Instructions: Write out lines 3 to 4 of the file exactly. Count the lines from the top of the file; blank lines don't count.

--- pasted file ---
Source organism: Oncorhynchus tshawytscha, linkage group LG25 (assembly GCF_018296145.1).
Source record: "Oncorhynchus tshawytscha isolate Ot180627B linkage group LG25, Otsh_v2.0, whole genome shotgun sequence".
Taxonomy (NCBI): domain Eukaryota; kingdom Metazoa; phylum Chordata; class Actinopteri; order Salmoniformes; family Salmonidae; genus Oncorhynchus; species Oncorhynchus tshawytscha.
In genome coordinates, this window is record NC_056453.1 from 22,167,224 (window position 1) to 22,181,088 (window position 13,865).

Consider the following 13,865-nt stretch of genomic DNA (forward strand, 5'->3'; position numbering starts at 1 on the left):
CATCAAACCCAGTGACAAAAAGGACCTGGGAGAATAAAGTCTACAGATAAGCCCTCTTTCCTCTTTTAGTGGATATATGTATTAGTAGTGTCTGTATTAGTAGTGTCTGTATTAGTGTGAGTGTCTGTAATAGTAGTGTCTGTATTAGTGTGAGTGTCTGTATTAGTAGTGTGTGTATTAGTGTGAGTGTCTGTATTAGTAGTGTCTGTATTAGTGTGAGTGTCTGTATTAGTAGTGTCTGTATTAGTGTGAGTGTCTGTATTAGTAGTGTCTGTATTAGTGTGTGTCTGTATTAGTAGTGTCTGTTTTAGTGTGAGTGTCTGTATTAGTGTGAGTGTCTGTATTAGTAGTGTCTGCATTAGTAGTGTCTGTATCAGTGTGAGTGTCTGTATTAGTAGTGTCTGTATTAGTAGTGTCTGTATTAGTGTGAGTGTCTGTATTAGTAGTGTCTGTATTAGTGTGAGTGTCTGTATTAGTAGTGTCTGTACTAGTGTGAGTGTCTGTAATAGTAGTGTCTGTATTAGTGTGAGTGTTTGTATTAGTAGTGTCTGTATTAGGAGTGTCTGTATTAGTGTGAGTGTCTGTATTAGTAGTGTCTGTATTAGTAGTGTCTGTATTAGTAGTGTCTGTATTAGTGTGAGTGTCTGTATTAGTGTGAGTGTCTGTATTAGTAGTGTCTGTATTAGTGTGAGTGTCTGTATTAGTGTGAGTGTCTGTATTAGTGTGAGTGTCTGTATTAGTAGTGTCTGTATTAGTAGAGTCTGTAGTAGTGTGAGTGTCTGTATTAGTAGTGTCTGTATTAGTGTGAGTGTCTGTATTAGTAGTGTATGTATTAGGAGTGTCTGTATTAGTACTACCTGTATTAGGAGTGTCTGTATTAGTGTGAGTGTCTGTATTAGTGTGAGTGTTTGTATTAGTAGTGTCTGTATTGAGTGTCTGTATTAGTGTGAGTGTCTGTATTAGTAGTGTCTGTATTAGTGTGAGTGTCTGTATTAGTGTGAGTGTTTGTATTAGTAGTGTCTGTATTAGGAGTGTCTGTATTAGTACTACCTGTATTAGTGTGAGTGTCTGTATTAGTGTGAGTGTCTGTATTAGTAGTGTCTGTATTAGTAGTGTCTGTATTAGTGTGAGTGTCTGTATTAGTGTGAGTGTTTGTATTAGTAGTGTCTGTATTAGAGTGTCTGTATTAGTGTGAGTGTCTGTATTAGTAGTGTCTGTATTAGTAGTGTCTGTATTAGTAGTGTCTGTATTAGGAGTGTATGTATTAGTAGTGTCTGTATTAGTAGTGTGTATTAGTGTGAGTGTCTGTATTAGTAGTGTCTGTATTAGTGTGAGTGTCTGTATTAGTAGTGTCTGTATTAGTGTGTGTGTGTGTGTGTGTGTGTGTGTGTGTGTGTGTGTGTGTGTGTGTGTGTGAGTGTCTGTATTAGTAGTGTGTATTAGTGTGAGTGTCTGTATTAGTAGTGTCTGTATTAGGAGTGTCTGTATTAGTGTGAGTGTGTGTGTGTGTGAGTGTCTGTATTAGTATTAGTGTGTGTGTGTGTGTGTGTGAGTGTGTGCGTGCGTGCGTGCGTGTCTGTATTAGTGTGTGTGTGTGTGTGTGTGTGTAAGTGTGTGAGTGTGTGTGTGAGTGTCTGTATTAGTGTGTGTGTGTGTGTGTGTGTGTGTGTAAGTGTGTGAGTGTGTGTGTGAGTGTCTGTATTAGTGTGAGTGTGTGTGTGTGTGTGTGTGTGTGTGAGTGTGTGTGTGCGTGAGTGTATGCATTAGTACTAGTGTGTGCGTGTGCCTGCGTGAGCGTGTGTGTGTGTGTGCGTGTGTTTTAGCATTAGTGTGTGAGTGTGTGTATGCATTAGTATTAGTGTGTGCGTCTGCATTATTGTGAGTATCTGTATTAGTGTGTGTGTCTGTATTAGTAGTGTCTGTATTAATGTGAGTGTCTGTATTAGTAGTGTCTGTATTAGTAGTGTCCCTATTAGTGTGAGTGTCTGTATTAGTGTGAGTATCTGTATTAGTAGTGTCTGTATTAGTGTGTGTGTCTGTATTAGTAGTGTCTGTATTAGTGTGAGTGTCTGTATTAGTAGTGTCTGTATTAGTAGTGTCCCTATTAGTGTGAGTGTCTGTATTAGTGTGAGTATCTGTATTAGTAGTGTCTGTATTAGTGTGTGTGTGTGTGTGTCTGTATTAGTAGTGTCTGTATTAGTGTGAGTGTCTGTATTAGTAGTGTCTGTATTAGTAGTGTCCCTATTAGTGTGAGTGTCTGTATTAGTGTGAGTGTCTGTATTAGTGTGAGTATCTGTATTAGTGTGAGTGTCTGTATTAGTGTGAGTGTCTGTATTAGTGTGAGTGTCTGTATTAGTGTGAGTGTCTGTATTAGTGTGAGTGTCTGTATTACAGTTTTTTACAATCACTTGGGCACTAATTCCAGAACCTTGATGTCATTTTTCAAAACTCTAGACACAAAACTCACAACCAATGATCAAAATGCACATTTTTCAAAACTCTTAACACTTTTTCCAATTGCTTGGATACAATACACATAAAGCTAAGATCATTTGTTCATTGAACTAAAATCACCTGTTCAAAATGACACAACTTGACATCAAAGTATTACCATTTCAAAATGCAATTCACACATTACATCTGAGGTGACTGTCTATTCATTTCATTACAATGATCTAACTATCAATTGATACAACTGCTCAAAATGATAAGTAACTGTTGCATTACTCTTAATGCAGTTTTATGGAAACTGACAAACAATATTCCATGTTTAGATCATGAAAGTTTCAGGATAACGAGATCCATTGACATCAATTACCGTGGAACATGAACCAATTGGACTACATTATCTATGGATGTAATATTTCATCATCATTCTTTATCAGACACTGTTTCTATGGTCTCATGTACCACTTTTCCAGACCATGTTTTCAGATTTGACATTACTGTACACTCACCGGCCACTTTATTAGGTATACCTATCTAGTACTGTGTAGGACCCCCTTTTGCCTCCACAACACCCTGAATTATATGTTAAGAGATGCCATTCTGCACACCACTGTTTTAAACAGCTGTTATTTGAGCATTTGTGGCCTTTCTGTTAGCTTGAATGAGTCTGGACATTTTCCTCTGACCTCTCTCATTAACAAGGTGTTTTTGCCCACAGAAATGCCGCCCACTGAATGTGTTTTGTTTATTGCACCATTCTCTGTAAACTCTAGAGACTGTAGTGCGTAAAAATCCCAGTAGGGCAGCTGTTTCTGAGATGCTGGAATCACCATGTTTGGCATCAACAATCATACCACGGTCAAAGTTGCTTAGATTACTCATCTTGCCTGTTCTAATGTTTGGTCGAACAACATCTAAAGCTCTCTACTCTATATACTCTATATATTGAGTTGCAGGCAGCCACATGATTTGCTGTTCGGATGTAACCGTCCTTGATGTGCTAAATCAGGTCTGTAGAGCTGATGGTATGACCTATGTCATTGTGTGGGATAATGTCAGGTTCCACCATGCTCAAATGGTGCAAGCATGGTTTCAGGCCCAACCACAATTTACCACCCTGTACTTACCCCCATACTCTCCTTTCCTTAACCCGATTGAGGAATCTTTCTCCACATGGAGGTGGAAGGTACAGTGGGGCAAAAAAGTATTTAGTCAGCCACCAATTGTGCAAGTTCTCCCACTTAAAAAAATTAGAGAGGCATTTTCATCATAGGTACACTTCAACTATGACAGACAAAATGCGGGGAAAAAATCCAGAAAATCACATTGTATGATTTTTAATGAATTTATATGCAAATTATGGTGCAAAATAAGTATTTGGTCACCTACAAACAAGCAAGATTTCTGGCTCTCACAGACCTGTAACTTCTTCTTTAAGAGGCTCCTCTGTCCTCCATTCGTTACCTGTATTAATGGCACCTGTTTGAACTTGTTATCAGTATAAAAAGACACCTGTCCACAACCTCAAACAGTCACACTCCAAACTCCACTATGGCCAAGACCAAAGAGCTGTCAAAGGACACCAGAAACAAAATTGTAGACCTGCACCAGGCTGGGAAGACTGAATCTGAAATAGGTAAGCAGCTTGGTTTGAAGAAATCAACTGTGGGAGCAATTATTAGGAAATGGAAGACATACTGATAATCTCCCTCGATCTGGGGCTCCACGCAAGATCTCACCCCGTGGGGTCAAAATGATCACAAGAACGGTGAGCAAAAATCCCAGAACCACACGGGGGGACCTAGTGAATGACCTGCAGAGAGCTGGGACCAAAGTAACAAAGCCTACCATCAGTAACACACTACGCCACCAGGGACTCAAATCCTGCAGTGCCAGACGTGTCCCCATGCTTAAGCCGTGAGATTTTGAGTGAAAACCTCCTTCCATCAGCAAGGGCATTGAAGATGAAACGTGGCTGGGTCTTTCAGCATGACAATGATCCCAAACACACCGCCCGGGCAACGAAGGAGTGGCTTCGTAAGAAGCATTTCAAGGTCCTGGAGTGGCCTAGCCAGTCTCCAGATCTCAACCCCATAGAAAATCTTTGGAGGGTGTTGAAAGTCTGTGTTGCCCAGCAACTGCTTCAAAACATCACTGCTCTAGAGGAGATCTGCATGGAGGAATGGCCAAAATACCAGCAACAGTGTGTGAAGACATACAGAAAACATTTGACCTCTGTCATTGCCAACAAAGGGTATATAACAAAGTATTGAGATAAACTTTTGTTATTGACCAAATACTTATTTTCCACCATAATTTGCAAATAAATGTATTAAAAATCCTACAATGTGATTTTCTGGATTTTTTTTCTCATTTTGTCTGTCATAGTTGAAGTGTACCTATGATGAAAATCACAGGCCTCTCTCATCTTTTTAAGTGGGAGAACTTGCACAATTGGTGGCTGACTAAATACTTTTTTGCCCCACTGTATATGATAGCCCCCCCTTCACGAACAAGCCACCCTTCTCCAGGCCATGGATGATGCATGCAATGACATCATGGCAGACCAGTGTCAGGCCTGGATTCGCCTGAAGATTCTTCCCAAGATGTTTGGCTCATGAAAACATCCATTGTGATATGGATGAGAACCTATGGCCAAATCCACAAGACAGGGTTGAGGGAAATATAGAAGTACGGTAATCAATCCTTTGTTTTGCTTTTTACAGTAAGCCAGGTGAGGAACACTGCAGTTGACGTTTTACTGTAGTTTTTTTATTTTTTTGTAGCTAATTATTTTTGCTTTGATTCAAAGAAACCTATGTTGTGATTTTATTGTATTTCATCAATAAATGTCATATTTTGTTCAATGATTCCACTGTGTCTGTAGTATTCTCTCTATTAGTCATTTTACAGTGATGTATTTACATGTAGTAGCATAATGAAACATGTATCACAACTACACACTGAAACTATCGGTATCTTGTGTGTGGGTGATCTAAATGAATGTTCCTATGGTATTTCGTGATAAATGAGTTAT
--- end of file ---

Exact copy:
Taxonomy (NCBI): domain Eukaryota; kingdom Metazoa; phylum Chordata; class Actinopteri; order Salmoniformes; family Salmonidae; genus Oncorhynchus; species Oncorhynchus tshawytscha.
In genome coordinates, this window is record NC_056453.1 from 22,167,224 (window position 1) to 22,181,088 (window position 13,865).